The mosquito-borne disease is endemic in 48 barangays around the province's border villages where indigenous peoples live, health officials said.
Ibalio said the barangays are home to most of the 1,472 positive cases of malaria detected in the province from 2003 to 2007.
Worldwide, 1.1 million persons die from malaria each year, according to the World Health Organization.
Reuben Babanto, Provincial Health Office Malaria coordinator, said at least 80 percent of those who were detected to have malaria came from barangays in Damulog, Kitaotao and San Fernando.
The health officials clarified the problem could be addressed by educating villagers on the use of mosquito nets side by side with residual spraying in slow flowing bodies of water and other mosquito habitats.
World Malaria Day will be observed for the first time in the Philippines on April 25 with the theme "Malarya, dakong hulga sa katawhan: kinahanglan batokan" (Malaria a big threat to the people: it should be stopped).
A total of 1,211 out of 1,472 malaria cases from 2003 to 2007 was found in the three towns cited above, using the Rapid Detection Tests (RDTs).
Ibalio said the sharp increase in detection from 2004 to 2005 was due to the availability of resources to conduct RDTs in the villages previously difficult to reach.
She cited the entry of Global Fund Malaria Program in 2004, when health education was intensified and funds to distribute free mosquito nets were available.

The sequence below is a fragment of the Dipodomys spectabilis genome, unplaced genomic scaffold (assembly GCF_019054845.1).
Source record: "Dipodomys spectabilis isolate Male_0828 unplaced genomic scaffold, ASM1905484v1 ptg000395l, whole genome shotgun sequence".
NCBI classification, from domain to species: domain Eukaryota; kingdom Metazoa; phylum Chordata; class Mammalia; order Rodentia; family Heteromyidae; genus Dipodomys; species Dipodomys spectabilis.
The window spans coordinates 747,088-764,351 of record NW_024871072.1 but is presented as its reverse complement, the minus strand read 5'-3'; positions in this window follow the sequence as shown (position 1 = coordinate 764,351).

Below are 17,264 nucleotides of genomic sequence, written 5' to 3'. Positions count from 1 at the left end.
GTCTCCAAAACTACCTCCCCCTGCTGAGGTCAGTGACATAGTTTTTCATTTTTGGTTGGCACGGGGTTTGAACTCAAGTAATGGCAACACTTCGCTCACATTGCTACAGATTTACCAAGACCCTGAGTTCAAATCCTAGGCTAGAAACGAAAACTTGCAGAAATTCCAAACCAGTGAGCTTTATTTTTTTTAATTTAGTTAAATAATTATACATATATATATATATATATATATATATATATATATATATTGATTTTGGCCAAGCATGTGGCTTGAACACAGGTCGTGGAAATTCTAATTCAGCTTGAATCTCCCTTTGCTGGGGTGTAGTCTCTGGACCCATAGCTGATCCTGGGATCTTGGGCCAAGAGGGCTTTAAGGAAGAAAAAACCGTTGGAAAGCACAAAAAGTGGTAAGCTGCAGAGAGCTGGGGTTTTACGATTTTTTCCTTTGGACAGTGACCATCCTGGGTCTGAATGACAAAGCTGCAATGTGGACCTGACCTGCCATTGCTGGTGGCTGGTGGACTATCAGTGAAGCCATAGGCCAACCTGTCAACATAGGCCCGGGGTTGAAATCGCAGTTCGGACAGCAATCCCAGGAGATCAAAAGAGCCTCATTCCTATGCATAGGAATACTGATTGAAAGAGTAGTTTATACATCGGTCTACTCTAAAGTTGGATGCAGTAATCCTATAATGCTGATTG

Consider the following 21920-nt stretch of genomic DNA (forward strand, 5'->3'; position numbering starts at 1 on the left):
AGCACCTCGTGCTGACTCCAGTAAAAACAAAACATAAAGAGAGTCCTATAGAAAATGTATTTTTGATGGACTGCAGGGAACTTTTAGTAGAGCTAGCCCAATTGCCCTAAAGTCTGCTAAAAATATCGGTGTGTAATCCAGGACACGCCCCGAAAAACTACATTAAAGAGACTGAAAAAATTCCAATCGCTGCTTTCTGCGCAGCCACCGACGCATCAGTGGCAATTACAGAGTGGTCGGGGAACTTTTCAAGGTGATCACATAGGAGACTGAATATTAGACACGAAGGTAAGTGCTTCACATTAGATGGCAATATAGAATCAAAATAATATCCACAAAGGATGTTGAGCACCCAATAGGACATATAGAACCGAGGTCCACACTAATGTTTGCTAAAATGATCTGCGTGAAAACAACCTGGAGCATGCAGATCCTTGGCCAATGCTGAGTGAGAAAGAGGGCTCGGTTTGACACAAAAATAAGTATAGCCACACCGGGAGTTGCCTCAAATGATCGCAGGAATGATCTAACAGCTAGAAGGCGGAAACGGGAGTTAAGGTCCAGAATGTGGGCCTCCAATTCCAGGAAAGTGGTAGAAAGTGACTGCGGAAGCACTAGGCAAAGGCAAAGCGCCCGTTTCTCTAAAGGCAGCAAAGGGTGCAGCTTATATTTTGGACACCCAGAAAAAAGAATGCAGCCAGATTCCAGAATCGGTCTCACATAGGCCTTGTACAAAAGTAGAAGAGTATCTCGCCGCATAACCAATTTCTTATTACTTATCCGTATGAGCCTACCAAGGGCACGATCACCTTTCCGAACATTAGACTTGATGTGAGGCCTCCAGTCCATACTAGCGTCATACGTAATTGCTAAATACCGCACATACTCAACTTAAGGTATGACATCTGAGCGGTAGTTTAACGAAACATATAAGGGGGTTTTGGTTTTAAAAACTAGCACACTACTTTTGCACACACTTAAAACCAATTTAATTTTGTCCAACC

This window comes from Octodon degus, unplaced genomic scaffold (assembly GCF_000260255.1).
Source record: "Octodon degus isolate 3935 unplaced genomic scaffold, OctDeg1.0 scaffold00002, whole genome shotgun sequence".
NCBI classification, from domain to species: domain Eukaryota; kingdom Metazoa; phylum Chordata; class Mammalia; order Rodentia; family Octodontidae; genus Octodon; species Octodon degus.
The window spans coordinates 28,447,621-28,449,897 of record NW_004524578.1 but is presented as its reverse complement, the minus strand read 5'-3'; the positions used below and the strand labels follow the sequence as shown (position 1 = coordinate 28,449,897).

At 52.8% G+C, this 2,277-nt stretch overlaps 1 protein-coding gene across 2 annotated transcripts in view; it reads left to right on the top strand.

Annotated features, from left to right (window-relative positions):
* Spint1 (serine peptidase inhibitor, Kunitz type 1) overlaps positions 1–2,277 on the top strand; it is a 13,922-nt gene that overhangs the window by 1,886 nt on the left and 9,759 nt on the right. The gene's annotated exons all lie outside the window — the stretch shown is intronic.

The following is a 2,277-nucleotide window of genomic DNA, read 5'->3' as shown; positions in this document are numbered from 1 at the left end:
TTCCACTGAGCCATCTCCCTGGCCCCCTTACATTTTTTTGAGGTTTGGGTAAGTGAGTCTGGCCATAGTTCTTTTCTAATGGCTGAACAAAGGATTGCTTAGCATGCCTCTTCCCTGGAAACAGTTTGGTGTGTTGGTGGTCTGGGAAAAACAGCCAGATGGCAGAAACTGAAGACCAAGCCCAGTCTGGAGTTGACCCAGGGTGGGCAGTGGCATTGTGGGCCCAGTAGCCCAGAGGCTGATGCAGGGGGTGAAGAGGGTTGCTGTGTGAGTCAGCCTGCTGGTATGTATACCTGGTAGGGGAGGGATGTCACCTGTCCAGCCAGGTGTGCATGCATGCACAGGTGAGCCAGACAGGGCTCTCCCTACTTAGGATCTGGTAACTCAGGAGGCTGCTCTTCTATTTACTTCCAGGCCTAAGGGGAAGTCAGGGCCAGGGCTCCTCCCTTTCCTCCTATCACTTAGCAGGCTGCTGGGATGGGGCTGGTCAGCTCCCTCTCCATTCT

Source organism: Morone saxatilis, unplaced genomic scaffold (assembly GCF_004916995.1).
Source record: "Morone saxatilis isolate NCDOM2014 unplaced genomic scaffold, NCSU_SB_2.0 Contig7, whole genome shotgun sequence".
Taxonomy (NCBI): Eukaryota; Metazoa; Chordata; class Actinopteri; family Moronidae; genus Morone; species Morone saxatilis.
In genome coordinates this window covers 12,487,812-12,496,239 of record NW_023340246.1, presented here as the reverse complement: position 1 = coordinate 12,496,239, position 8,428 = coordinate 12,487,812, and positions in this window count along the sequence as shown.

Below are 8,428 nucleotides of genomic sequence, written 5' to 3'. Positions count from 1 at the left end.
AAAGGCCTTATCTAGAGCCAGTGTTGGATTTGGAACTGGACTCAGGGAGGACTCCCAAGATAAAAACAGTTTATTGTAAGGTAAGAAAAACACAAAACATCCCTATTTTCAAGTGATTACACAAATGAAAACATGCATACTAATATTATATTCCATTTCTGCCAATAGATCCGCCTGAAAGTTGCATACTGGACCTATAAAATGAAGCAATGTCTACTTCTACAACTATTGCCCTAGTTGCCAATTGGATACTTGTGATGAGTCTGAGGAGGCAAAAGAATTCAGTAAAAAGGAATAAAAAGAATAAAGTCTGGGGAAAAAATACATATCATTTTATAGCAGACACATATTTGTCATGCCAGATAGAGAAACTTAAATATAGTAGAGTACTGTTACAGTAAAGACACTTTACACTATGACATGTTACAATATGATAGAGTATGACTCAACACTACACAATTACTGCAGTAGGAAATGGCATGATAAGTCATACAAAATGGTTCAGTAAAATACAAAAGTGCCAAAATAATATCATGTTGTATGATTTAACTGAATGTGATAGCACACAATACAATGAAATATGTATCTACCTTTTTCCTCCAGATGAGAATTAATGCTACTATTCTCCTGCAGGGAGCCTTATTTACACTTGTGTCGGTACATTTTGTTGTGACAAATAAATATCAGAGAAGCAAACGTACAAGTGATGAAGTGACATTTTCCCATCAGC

The project focused on seven areas based on the number of cases provided by the local health networks. These areas include Damulog, San Fernando, Kitaotao, Kibawe, Quezon, Malaybalay and Cabanglasan.
Ibalio said the location of where many of the IPs live is a major reason why many of them are stricken with malaria. He said forested and semi-forested areas, common in remote villages, are breeding places of malaria –carrying mosquitoes.
She said many people in IP communities are yet to value using mosquito nets at night.
"Those who do not use nets are at risk of getting malaria," Ibalio told MindaNews.
She said even soldiers who do not use nets while on duty and patrol could also be stricken.
Persons working in the forests, even if they don't live there could also get infected once bitten by mosquitoes there, Ibalio said.
Officials said they are targeting the use of nets by at least 85 percent of the total population in any village, to cut the risk of malaria.
The health officials announced they had been doing joint border malaria operations in identified highly endemic areas along with local government units and health offices of neighboring provinces such as Davao del Norte, Davao City, Agusan del Sur, North Cotabato and Misamis Oriental.
Ibalio said the effort has produced results with the growing rate of early detection and treatment. She cited the usefulness of 14 community-based health workers who were trained to use the RDT in remote villages.
Babanto also announced that instead of fragmented attention by separate teams working on different mosquito-borne diseases such as dengue; they have now fused into synchronized operations to be called DOH Mosquito-born Disease Control.
Babanto said they had been receiving support from the local government units but Ibalio stressed the need to continue lobbying for LGUs to increase budget for health. (Walter I. Balane/MindaNews)